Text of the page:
— Mr. Dooley's Philosophy • Finley Peter Dunne

... that name!" exclaimed the bandit, gritting his teeth. "If I kill you off and slay Aslitta it will only be to wreak my vengeance upon that man, whom I despise. Oh, he called me a ...
— The Son of Monte-Cristo, Volume I (of 2) • Alexandre Dumas pere

... this woman in the face, she had cried to her God: "Though You slay me, yet will I trust You!" and to-night she bowed her head in prayer, thankful that the uplifted hand held no longer a dagger, but had fallen ...
— At the Mercy of Tiberius • August Evans Wilson

... determined to shed their last drop of blood rather than let the enemy set foot inside their town. Even the women busied themselves sharpening axes and scythes, resolute in their purpose to defend their little ones or, if need were, to put them to death with their own hands and then slay themselves. No woman, no child, should fall into ...
— Manasseh - A Romance of Transylvania • Maurus Jokai

... they have dragged a promise from my lips To choose a murderer of my love for thee, To choose at will from out the rest one man To slay ...
— Infelice • Augusta Jane Evans Wilson

... did not pause "to make a note" of MORDECAI, but seized him by the beard, very much as OTHELLO did the "uncircumcised Jew;" yet, not caring to slay him outright, she exploded a pitcher of ice-water upon his heated brow, and while still clasping his dishevelled locks pelted the supposed guilty partner of his flight with the fragments of the broken vessel. But the chief shock of this disaster, to the unfortunate ...
— Punchinello, Vol. 1, No. 15, July 9, 1870 • Various

... spread out before our eyes. The whole land is bare and desolate." But the son of Zeus smiled and said, "O foolish men, and easy to be cast down, if ye had your wish ye would gain nothing but care and toil. But listen to me and ponder well my words. Stretch forth your hands and slay each day the rich offerings, for they shall come to you without stint and sparing, seeing that the sons of men shall hasten hither from all lands, to learn my will and ask for aid in the hour of fear. Only guard ye ...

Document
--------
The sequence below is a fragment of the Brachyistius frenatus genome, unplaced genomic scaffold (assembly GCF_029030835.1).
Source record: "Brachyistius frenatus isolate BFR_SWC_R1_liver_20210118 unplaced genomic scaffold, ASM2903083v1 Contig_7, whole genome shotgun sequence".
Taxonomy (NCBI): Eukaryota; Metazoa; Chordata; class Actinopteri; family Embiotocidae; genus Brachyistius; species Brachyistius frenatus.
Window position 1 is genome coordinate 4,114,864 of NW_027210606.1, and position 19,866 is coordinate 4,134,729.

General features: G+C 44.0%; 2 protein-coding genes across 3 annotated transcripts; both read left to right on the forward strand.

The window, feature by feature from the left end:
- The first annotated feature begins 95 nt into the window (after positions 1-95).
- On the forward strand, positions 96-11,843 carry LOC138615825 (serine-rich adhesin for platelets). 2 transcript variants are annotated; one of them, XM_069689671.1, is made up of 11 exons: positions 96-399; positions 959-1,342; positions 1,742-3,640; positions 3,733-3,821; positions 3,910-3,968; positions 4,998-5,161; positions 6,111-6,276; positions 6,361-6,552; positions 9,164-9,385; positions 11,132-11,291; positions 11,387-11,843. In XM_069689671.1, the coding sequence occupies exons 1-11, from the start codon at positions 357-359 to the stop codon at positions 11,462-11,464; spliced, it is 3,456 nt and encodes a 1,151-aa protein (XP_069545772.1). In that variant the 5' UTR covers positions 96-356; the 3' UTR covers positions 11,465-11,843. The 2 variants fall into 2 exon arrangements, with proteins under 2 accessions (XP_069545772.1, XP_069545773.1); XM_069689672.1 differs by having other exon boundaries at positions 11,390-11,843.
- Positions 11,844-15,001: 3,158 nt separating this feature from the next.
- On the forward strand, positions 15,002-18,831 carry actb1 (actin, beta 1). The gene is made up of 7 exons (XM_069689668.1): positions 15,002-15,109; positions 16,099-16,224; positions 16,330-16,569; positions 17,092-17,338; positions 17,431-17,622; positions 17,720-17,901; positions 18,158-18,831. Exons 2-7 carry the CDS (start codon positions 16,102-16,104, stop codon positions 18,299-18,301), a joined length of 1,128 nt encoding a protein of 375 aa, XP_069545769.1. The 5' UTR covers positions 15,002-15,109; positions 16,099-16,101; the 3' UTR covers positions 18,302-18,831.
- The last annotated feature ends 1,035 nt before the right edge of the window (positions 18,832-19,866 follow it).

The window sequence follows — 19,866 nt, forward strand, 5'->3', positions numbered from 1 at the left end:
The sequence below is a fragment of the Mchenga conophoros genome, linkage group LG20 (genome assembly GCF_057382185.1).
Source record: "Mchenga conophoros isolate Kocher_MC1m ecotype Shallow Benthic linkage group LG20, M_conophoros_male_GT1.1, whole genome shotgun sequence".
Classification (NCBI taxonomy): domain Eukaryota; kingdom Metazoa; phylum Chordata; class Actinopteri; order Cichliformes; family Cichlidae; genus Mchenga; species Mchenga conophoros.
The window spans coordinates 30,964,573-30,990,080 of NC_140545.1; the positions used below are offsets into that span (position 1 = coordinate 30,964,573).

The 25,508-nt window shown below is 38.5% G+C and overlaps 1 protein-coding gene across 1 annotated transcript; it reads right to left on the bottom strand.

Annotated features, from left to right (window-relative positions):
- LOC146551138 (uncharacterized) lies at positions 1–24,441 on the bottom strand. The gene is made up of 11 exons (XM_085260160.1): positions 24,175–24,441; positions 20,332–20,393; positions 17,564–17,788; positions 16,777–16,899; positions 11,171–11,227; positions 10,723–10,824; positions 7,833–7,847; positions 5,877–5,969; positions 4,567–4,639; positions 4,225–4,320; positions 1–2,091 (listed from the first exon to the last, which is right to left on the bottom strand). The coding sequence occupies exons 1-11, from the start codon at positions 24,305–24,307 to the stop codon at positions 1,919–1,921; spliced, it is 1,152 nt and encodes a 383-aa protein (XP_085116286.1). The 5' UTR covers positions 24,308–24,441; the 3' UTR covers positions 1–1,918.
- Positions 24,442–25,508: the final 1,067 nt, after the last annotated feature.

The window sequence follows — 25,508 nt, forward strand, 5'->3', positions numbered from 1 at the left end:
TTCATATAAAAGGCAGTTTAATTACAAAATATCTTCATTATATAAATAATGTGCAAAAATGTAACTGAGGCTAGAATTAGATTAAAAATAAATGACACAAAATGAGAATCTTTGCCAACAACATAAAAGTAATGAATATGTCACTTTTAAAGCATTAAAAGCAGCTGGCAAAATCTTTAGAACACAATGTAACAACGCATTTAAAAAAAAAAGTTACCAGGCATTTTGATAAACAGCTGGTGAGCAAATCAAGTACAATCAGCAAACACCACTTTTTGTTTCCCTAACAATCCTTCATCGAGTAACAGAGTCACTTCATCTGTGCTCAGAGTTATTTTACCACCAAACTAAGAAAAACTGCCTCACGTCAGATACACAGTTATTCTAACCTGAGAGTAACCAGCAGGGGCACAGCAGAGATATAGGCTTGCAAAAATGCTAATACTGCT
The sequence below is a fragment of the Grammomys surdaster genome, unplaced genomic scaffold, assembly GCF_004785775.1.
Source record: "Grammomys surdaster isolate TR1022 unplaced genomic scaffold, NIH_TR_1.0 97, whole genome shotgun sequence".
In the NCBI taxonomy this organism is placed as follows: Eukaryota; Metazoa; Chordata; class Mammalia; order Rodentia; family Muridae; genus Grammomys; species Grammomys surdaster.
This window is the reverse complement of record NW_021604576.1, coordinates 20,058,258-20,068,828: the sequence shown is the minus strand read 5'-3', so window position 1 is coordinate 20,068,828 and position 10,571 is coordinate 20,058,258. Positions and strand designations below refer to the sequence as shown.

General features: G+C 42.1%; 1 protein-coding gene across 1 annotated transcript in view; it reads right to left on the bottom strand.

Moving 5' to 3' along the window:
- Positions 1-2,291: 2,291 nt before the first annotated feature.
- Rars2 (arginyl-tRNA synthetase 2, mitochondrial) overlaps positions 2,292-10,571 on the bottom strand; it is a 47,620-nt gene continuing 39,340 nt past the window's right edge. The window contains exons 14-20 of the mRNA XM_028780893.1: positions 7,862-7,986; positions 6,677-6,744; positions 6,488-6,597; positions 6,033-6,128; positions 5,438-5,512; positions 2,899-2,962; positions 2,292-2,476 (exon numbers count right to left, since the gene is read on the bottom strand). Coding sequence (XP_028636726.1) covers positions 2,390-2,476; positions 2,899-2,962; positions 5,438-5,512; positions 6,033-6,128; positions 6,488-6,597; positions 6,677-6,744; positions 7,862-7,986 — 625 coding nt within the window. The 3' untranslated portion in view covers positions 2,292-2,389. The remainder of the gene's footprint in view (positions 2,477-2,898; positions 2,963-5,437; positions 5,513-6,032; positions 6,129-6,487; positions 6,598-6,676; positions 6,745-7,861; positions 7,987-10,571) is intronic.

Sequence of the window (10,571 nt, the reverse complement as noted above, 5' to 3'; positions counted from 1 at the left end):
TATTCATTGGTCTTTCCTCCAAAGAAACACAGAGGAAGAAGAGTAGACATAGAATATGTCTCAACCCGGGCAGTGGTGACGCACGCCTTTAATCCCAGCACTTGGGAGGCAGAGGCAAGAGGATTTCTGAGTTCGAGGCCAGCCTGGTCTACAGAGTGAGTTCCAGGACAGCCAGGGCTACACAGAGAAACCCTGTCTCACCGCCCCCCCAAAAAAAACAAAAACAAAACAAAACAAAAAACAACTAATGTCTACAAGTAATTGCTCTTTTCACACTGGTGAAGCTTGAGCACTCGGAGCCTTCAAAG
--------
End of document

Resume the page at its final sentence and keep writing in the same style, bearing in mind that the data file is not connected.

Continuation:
— Museum of Antiquity - A Description of Ancient Life • L. W. Yaggy

... other priests sought rest. And by his behavior in sleep walking it was as if he wished each time anew to justify himself before his Rodenstein parish, and especially before his beloved. The Luther attitude referred to the former, "Though you slay me, I cannot do otherwise!" the outspoken infantile expression, the only words which he actually speaks, "I know of nothing!" is for the latter. Thus a small boy protests his innocence when any one faces him with a misdeed. It ...
— Sleep Walking and Moon Walking - A Medico-Literary Study • Isidor Isaak Sadger

... of battle plunged into the forest. In the desperate melee that followed in the underbrush, he was lost to sight except to a few of his men. It was here that he found himself confronted by a Confederate officer, from whose eyes flashed the determination either to slay or to be slain. Graham had crossed swords with him but a moment when he recognized that he had no ordinary antagonist; and with his instinct of fight aroused to its highest pitch he gave himself up wholly to a personal ...